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Learn How to Use Ride-Hailing and Ride-Sharing Services

AARP Driver Safety Program teaches older adults how to use apps like Uber and Lyft 

woman viewing smartphone that displays that her ride is here

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Sometimes the best way to get around is for someone else to take the wheel. That’s the thinking behind popular ride-hailing apps like Uber and Lyft, which let passengers book rides straight from their smartphones. And while older adults are aware of these services, many aren’t sure exactly how they work — that’s according to research conducted by AARP Driver Safety, which launched a series of Ride@50+℠ workshops this fall designed to help older adults start ride-hailing with confidence.

The free, 90-minute workshops were held this fall in Fort Worth, Texas, and Indianapolis, Ind., where participants got a hands-on introduction to ride-hailing, including downloading and learning how to set up the apps. 


Take the AARP Smart Driver course online or find a course near you


The first thing to know: What, exactly, is ride-hailing? Ride-hailing, also called ride-sourcing or ride-sharing, is a way for people to request rides to and from the location of their choice, using a smartphone app. Users download the app, create a profile and securely add their payment information. To request a ride, simply enter your pickup location and destination. Once you're matched with a driver, you'll get to see their name, car information and location, which makes identifying your ride easy.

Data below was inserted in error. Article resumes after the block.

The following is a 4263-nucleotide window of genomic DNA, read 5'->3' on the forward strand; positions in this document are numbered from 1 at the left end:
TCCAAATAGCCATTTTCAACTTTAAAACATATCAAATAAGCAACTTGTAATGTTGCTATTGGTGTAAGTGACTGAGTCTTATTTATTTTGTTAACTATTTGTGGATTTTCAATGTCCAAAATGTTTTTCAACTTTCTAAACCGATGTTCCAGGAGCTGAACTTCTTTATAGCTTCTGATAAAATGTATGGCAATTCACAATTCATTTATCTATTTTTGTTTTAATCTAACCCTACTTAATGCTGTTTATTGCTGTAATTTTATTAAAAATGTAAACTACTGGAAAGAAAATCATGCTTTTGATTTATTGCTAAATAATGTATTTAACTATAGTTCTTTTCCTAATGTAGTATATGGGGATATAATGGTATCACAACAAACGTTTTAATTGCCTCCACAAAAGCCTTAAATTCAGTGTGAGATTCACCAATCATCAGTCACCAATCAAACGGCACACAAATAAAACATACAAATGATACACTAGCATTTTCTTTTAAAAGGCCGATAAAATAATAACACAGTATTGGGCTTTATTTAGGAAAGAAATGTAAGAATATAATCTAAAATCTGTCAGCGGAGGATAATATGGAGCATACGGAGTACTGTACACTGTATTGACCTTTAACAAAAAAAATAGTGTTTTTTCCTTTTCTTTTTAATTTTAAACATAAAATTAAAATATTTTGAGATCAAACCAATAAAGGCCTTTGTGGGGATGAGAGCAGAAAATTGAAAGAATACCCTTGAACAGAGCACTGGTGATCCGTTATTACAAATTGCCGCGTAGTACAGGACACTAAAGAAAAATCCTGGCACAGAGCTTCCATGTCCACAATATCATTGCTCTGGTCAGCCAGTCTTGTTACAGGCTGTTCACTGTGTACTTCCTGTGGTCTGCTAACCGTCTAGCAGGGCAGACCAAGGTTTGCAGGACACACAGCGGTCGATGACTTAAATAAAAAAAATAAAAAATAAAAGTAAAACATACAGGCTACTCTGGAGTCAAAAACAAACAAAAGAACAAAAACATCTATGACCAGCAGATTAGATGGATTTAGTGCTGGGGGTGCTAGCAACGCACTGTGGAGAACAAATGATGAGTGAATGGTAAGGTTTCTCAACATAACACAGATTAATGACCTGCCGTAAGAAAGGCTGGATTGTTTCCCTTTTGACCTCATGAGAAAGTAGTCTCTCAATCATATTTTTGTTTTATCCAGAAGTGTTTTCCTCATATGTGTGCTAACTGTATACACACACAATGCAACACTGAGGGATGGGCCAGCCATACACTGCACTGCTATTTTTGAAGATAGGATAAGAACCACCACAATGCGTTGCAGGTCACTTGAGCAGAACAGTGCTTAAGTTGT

Payment is processed automatically through the app, and the price is calculated and displayed in advance, meaning you’ll know the cost of your ride before you confirm it. It’s also possible to schedule a ride in advance, which is especially helpful for older adults with recurring appointments or for someone trying to coordinate transportation before and after a medical procedure.

Uber and Lyft icons on a smartphone

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Easy-to-arrange rides can help people maintain their independence and stay active as they age. As Kyle Rakow, vice president and national director of AARP Driver Safety, puts it, “Mobility is critical to individual well-being."  More than half of non-driving U.S. adults age 65 and over report staying home on any given day because they don’t have transportation, which may mean fewer trips to the doctor and less time spent on social and family activities.  

Dolores Montelongo, 76, says she's seen the benefits of ride-hailing firsthand as a driver for a popular ride-hailing app for the past three years. She volunteered at a Texas workshop this October to answer participant questions and clear up common misconceptions about ride-hailing, including: 

Do I get to choose who my driver is? No, the app will assign you a driver based on proximity. You’ll have the chance to rate your driver in the app after your ride. 

Should I tip in cash? Nope. All payment — including optional tipping — is done securely through the app. 

Will the price of a ride along the same route always be the same? Not necessarily. The fare for a ride can change depending on traffic or demand, but you’ll always see the price of your trip before confirming your ride. 

For more information about the Ride@50+ program, which AARP Driver Safety hopes to expand in 2019, visit www.aarp.org/ride.

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